Primary research interests are in biomaterials synthesis and biosensors, with emphasis on producing and utilizing molecular recognition molecules for the hierarchical assembly of materials. Current research activities are focused on producing nano- and macro-scale biosensors that are reagentfree and field deployable; the use of combinatorial libraries to synthesize small monodisperse gold and silver nanoclusters; and the study and predictive control of nanoparticle interactions with mammalian cells. Additional research interests include the production of unique phage display libraries for biocompatible materials generation; the study of colligative properties of lipid assemblies produced by molecular recognition; and the production of heterobifunctional ligands for materials assembly. Research skills include characterization of ligand organized lipid assemblies by light scattering, microscopy, and langmuir-blodgett films; natural product structure determination (NMR, MS-MS); chemical conjugation methods; biosensor development; biosynthesis of nanomaterials; and recombinant biology and biochemistry (cloning and protein chemistry). Primary CINT capabilities utilized include large standard molecular biology and biochemistry laboratories for recombinant protein generation; phage display of custom peptide and scFv libraries; peptide-synthesis and characterization; mammalian cell culture and interaction of such with nanoparticles.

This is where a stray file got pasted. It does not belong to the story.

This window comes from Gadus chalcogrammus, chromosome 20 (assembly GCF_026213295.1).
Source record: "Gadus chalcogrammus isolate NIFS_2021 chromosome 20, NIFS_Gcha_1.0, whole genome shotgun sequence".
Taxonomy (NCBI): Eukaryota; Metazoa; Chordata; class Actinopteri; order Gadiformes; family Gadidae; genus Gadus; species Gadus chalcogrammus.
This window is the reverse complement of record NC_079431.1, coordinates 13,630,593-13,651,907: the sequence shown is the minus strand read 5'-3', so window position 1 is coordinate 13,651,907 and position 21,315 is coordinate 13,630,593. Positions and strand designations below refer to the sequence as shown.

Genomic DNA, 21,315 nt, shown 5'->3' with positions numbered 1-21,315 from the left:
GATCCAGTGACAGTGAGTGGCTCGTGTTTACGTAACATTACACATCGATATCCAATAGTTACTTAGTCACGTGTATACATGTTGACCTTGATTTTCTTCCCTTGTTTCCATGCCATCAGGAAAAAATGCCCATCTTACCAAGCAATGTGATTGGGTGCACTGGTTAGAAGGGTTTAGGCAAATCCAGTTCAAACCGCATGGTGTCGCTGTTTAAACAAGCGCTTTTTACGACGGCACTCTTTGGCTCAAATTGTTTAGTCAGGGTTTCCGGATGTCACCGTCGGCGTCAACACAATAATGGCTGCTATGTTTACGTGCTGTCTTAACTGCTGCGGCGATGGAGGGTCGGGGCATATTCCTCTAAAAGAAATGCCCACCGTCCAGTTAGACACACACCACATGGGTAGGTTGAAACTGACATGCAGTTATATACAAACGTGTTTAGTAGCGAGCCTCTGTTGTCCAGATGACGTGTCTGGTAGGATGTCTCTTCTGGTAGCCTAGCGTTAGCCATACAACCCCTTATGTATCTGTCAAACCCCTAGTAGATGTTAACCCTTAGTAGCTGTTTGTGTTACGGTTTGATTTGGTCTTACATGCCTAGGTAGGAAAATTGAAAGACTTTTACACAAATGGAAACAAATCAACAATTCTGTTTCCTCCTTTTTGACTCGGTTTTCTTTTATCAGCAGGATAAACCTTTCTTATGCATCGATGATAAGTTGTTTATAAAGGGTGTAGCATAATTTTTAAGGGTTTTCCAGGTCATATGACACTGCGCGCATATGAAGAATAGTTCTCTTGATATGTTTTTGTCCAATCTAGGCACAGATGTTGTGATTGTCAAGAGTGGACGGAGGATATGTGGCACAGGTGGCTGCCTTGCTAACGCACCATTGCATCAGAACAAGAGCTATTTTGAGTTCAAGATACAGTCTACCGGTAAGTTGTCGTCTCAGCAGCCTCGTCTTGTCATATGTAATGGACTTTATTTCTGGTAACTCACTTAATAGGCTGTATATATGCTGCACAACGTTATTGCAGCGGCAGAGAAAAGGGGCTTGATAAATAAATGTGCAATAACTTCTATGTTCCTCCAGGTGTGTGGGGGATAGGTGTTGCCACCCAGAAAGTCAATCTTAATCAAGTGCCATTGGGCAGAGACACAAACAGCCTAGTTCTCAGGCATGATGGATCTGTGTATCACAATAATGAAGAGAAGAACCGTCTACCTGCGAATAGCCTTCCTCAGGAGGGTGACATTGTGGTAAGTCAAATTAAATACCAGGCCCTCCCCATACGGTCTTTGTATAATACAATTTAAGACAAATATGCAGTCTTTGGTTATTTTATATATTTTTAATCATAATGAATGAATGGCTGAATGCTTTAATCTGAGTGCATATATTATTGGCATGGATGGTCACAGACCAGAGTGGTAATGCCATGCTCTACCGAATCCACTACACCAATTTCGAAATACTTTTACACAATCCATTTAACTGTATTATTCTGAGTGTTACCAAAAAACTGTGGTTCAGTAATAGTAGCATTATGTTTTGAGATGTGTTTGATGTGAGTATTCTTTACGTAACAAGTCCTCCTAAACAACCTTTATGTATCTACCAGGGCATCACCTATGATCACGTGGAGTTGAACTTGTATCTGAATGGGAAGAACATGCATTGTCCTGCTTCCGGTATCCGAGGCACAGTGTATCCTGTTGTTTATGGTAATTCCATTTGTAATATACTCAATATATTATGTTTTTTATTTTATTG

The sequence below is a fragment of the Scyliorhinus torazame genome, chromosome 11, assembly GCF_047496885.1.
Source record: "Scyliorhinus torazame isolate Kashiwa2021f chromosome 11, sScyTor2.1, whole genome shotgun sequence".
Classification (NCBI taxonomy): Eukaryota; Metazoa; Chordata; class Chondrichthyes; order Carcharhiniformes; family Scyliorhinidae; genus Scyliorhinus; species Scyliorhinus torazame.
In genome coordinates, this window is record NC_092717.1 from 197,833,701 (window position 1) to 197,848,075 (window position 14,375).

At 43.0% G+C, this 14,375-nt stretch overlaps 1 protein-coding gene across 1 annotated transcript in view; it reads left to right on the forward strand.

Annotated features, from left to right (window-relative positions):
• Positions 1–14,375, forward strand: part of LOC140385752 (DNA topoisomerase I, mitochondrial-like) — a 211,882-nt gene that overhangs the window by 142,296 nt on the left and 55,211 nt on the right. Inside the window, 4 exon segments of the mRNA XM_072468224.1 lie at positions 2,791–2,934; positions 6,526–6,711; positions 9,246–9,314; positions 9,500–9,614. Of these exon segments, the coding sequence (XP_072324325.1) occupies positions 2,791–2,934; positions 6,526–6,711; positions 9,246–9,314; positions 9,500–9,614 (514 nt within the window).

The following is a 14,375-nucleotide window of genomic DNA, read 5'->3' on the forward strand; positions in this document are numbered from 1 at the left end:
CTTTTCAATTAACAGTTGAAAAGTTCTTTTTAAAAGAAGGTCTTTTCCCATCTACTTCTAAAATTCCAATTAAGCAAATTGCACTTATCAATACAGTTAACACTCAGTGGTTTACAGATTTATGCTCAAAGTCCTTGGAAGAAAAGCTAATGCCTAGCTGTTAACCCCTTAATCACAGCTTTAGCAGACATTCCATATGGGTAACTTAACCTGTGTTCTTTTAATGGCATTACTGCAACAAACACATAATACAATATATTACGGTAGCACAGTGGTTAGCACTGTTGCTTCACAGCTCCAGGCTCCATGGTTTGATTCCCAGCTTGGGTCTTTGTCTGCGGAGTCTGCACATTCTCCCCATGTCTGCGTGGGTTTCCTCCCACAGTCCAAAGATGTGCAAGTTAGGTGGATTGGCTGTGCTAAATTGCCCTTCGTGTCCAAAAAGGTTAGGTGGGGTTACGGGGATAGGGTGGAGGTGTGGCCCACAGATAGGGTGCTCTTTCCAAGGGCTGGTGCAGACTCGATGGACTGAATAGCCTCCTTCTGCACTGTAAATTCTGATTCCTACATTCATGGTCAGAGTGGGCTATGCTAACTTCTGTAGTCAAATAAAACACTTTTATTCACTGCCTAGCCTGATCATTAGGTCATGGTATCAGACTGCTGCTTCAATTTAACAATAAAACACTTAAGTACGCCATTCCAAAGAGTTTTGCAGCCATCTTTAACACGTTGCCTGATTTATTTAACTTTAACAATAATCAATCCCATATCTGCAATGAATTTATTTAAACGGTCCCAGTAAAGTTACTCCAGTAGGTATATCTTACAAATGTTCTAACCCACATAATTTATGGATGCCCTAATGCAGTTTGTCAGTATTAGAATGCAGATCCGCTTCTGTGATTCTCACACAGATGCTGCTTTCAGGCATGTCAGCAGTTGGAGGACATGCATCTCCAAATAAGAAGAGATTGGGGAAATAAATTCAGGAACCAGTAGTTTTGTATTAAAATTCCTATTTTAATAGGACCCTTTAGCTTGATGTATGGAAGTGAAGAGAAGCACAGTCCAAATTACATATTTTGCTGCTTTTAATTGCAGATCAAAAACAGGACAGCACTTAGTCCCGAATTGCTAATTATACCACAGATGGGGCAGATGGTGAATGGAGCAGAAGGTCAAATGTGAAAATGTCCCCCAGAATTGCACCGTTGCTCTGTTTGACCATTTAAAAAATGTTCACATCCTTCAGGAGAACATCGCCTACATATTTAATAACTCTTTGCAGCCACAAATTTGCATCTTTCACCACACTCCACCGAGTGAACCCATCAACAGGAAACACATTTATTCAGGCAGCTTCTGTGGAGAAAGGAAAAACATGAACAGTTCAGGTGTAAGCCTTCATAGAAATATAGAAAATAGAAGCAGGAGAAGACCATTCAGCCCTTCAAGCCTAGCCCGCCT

Contact: jenm@lanl.gov, (505) 665-0045
Thrust: Soft, Biological and Composite Nanomaterials
Location: Gateway Facility

Normand A. Modine